3 February 2015

Notes From Norm: An Uff Da Budget

Minnesotans are full of commonsense.

They know when it’s cold to dress in layers.  Minnesotans understand the difference between hot dish and casserole.  And, that there are folks who drink soda but real Minnesotans drink pop.

They also have a phrase for things like President Obama’s $4 trillion budget proposal unveiled this week.

“Uff da”.

There’s lots of variations of what exactly is meant when one exclaims “Uff da” but this much is clear:  $4 trillion is a lot of Uff da in Minnesota and across America.

According to the website, www.justfacts.com:

“As of January 8, 2015, the official debt of the United States government is $18.1 trillion

This amounts to:

• $56,660 for every person living in the U.S.

• $147,681 for every household in the U.S.

• 103% of the U.S. gross domestic product.

• 540% of annual federal revenues.”

Since becoming President, Barack Obama has grown the national debt by roughly 8 trillion – a nearly 70% increase since being elected.

Of course, as evidenced by his most recent budget proposal, he’s not done wanting to add further to that debt.

In 2008, candidate Barack Obama called the then $9 trillion national debt “irresponsible” and “unpatriotic”.

And, lest we forget United States Senator Barack Obama’s words during a floor debate about increasing the national debt, here it is, courtesy of the World Wide Web:

“The fact that we are here today to debate raising America’s debt limit is a sign of leadership failure. It is a sign that the U.S. Government can’t pay its own bills. It is a sign that we now depend on ongoing financial assistance from foreign countries to finance our Government’s reckless fiscal policies. … Increasing America’s debt weakens us domestically and internationally. Leadership means that “the buck stops here.” Instead, Washington is shifting the burden of bad choices today onto the backs of our children and grandchildren. America has a debt problem and a failure of leadership. Americans deserve better.”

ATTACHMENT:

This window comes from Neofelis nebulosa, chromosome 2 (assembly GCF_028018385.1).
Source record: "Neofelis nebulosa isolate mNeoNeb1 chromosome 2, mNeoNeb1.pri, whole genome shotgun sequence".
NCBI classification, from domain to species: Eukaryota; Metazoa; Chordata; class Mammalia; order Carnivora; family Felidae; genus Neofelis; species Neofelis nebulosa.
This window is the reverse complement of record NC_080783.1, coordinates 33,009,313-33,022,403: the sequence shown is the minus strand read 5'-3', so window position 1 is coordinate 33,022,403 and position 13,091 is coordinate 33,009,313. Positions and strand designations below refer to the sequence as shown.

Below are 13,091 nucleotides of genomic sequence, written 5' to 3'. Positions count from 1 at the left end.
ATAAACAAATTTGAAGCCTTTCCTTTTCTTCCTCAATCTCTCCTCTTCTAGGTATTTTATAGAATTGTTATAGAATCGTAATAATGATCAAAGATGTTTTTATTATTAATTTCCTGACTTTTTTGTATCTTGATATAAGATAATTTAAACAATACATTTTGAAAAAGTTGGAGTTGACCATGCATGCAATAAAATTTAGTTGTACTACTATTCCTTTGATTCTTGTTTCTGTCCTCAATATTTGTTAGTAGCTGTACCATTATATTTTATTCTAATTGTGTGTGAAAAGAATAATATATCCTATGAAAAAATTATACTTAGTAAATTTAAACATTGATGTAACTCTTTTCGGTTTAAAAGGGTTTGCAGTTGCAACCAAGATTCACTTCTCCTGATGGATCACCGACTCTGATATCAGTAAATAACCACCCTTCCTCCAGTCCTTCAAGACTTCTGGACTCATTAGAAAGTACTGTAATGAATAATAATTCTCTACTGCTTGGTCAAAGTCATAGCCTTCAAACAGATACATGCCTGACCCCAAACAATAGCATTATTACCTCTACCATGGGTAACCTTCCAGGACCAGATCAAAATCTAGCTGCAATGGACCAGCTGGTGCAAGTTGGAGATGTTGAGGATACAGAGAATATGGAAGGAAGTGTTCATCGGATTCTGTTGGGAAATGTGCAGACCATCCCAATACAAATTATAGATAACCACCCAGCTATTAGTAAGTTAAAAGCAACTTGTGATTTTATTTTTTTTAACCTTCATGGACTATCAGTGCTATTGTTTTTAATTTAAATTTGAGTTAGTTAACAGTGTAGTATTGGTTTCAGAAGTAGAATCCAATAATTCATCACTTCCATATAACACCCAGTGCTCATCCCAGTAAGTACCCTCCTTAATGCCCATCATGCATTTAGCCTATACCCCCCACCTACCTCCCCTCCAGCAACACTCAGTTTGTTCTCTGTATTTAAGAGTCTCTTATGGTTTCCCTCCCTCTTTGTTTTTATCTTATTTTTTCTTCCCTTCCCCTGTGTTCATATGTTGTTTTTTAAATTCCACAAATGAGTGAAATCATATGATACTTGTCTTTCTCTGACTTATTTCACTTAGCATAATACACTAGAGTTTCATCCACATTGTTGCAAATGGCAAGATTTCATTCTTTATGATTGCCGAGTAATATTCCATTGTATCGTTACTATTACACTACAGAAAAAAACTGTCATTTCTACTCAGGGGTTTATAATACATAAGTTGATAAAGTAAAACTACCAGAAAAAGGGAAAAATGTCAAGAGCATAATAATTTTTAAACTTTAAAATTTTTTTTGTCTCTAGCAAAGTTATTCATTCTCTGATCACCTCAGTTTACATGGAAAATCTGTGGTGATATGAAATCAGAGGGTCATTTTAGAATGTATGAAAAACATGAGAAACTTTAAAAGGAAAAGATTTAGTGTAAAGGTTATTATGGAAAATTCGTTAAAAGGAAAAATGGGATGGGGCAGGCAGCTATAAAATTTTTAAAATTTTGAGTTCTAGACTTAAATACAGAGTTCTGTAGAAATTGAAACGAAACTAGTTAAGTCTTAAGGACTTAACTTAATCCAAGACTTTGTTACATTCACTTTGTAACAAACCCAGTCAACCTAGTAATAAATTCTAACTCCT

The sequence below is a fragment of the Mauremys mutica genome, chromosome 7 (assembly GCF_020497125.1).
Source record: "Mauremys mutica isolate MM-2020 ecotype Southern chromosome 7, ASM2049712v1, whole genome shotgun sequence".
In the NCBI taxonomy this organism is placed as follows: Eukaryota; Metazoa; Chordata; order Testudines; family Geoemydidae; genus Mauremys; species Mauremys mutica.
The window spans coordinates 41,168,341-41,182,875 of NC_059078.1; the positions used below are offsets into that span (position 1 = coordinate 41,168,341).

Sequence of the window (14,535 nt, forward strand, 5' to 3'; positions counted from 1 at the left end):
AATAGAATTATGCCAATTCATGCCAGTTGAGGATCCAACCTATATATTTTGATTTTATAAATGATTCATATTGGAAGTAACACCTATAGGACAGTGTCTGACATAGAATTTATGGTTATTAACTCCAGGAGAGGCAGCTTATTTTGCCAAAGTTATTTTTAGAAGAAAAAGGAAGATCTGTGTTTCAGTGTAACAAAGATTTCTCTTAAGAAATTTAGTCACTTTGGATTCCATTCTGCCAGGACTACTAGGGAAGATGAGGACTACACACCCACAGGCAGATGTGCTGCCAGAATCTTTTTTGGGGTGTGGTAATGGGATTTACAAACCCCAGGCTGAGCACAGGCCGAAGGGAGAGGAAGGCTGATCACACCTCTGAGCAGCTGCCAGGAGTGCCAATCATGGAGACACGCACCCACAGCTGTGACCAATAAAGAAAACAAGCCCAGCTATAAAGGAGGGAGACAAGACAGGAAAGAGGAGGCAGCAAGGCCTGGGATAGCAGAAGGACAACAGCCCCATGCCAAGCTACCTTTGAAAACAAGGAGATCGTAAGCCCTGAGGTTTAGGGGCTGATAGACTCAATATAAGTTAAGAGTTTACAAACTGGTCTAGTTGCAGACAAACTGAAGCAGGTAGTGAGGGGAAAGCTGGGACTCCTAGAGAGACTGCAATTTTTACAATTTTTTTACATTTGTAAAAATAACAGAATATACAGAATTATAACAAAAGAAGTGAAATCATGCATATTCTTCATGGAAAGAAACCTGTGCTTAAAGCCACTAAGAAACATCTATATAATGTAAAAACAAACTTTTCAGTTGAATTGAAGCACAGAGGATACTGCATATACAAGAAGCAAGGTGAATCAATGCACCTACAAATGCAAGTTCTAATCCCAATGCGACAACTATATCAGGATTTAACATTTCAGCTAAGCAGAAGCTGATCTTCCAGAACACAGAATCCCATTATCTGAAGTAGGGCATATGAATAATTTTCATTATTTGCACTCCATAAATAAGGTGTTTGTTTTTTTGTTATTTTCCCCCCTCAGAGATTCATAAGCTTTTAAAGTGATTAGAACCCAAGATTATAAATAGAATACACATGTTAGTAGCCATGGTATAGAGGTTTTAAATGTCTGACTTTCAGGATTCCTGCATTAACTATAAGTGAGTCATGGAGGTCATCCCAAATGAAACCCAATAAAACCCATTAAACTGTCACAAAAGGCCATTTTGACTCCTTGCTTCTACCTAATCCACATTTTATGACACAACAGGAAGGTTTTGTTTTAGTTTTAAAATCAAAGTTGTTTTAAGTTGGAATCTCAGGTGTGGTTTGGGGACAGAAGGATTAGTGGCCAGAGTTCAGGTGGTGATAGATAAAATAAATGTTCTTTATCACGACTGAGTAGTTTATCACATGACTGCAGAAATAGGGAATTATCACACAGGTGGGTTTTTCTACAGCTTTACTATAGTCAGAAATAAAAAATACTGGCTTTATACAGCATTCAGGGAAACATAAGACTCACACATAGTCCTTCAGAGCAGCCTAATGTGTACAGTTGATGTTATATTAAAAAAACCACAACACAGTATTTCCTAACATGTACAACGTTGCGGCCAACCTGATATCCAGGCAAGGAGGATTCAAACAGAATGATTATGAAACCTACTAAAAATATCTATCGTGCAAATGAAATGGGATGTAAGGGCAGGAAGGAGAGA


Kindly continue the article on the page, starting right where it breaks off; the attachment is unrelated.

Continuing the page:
At the time, Senator Obama was railing against a motion to raise the national debt ceiling to $9 billion.

From time to time the President wishes to convince Americans he is mindful of the state of our national debt.

He appoints Commissions on fiscal responsibility – then ignores their advice.

Back in 2009 the President said in his opening remarks at the ironically named “Fiscal Responsibility Summit “…I refuse to leave our children with a debt that they cannot repay, and that means taking responsibility right now, in this administration, for getting our spending under control.”

Importantly, before these serious remarks, the President preceded them by making this promise: “That’s why today, I’m pledging to cut the deficit we inherited by half by the end of my first term in office.”
I’m no math wizard, but I am pretty sure that half of $9 trillion is not $18 trillion.

Now, it would be unfair to take issue with the entirety of the President’s latest budget proposal.  

It does have necessary increases for national defense – investment in infrastructure – and there could be some legitimate progress in eliminating sequestration.

But, packed into $4 trillion is $1 trillion in new taxes. And, as Speaker of the House John Boehner rightfully points out, it “…contains no solutions to address the drivers of our debt, and no plan to fix our entire tax code to help foster growth and create jobs.”

In a further effort to budget with smoke and mirrors, the Wall Street Journal points out that the Obama budget cites “…an improving economy in calling for an end to what the White House termed “mindless austerity” measures and a pivot from a crisis-era focus on deficit-cutting to a period of economic reinvestment.”

Only a President who criticizes a $9 trillion national debt while deliberately increasing it 70% to $18 trillion would have the audacity to suggest that such an increase in spending represents “mindless austerity.”
This is now the place where the value of a GOP Majority in the U.S. Senate and the U.S. House will be critically important.

Not to reactively stop the President from piling more debt onto the future of American’s next generation of citizens.

But, to present credible ideas and solutions for how we our country can be safe, clean and affordable without massive tax increases, expanded government spending and irresponsible growth of our national debt.

The President has a vision.  The Congress should have a vision.  From there, the hard work has to begin to formulate a budget that is far better than what the President has proposed – and can mean far better for the future of our country?

Is it possible that such a budget can be achieved?

If our elected leaders heed the demands of the American people from our last election, the answer should be a polite, firm and enthusiastic version of another well-worn Minnesota phrase: You Betcha.